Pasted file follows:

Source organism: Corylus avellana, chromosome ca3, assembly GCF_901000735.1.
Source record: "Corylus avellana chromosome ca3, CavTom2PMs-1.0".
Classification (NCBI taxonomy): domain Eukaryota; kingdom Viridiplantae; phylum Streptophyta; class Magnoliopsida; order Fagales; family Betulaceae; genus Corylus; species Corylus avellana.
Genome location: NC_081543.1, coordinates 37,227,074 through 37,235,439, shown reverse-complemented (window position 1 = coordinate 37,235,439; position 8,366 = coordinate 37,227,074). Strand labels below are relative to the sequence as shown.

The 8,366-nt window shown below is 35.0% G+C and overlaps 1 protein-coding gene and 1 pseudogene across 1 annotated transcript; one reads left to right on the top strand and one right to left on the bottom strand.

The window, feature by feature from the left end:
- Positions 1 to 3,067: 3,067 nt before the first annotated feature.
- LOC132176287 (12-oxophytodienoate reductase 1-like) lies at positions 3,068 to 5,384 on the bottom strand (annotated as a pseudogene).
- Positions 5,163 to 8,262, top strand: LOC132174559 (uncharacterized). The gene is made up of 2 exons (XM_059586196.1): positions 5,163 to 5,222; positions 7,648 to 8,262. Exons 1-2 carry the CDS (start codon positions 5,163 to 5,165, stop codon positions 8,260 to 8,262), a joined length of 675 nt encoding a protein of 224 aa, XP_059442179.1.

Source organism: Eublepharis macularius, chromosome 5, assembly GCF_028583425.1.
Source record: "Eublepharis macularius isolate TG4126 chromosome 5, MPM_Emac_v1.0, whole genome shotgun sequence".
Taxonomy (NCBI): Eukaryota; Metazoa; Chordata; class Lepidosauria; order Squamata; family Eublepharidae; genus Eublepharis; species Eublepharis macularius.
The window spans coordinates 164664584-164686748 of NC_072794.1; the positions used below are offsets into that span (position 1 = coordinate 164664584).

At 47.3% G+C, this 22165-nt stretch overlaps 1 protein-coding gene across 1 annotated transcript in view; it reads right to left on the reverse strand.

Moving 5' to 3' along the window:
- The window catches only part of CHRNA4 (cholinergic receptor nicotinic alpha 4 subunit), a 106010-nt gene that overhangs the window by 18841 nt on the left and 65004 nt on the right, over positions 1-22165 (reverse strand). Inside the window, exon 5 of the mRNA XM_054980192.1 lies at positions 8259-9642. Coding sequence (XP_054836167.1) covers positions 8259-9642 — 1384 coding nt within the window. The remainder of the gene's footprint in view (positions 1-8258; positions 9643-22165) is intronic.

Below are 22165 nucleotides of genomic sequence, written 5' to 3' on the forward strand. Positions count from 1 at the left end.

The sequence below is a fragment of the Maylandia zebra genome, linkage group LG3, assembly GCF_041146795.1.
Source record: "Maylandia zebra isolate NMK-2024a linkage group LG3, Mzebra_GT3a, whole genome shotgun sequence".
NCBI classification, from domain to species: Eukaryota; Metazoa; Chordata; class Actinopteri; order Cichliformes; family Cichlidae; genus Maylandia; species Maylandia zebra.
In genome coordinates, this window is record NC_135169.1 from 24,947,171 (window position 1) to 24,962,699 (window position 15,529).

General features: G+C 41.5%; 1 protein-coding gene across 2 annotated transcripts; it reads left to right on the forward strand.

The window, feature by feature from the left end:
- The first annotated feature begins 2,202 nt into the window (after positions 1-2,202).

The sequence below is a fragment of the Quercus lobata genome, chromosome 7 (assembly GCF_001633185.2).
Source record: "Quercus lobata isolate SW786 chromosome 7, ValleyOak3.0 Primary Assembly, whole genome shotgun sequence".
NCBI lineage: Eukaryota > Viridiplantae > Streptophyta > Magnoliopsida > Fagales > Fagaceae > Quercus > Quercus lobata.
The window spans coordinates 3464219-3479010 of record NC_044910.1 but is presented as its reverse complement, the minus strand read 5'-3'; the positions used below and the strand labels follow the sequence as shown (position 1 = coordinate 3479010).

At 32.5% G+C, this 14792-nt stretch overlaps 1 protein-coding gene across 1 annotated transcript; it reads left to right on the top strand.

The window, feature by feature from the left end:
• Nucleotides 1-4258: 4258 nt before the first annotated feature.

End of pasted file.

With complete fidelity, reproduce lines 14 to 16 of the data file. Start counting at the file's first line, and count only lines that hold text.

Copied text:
At 47.3% G+C, this 22165-nt stretch overlaps 1 protein-coding gene across 1 annotated transcript in view; it reads right to left on the reverse strand.

Moving 5' to 3' along the window:
- The window catches only part of CHRNA4 (cholinergic receptor nicotinic alpha 4 subunit), a 106010-nt gene that overhangs the window by 18841 nt on the left and 65004 nt on the right, over positions 1-22165 (reverse strand). Inside the window, exon 5 of the mRNA XM_054980192.1 lies at positions 8259-9642. Coding sequence (XP_054836167.1) covers positions 8259-9642 — 1384 coding nt within the window. The remainder of the gene's footprint in view (positions 1-8258; positions 9643-22165) is intronic.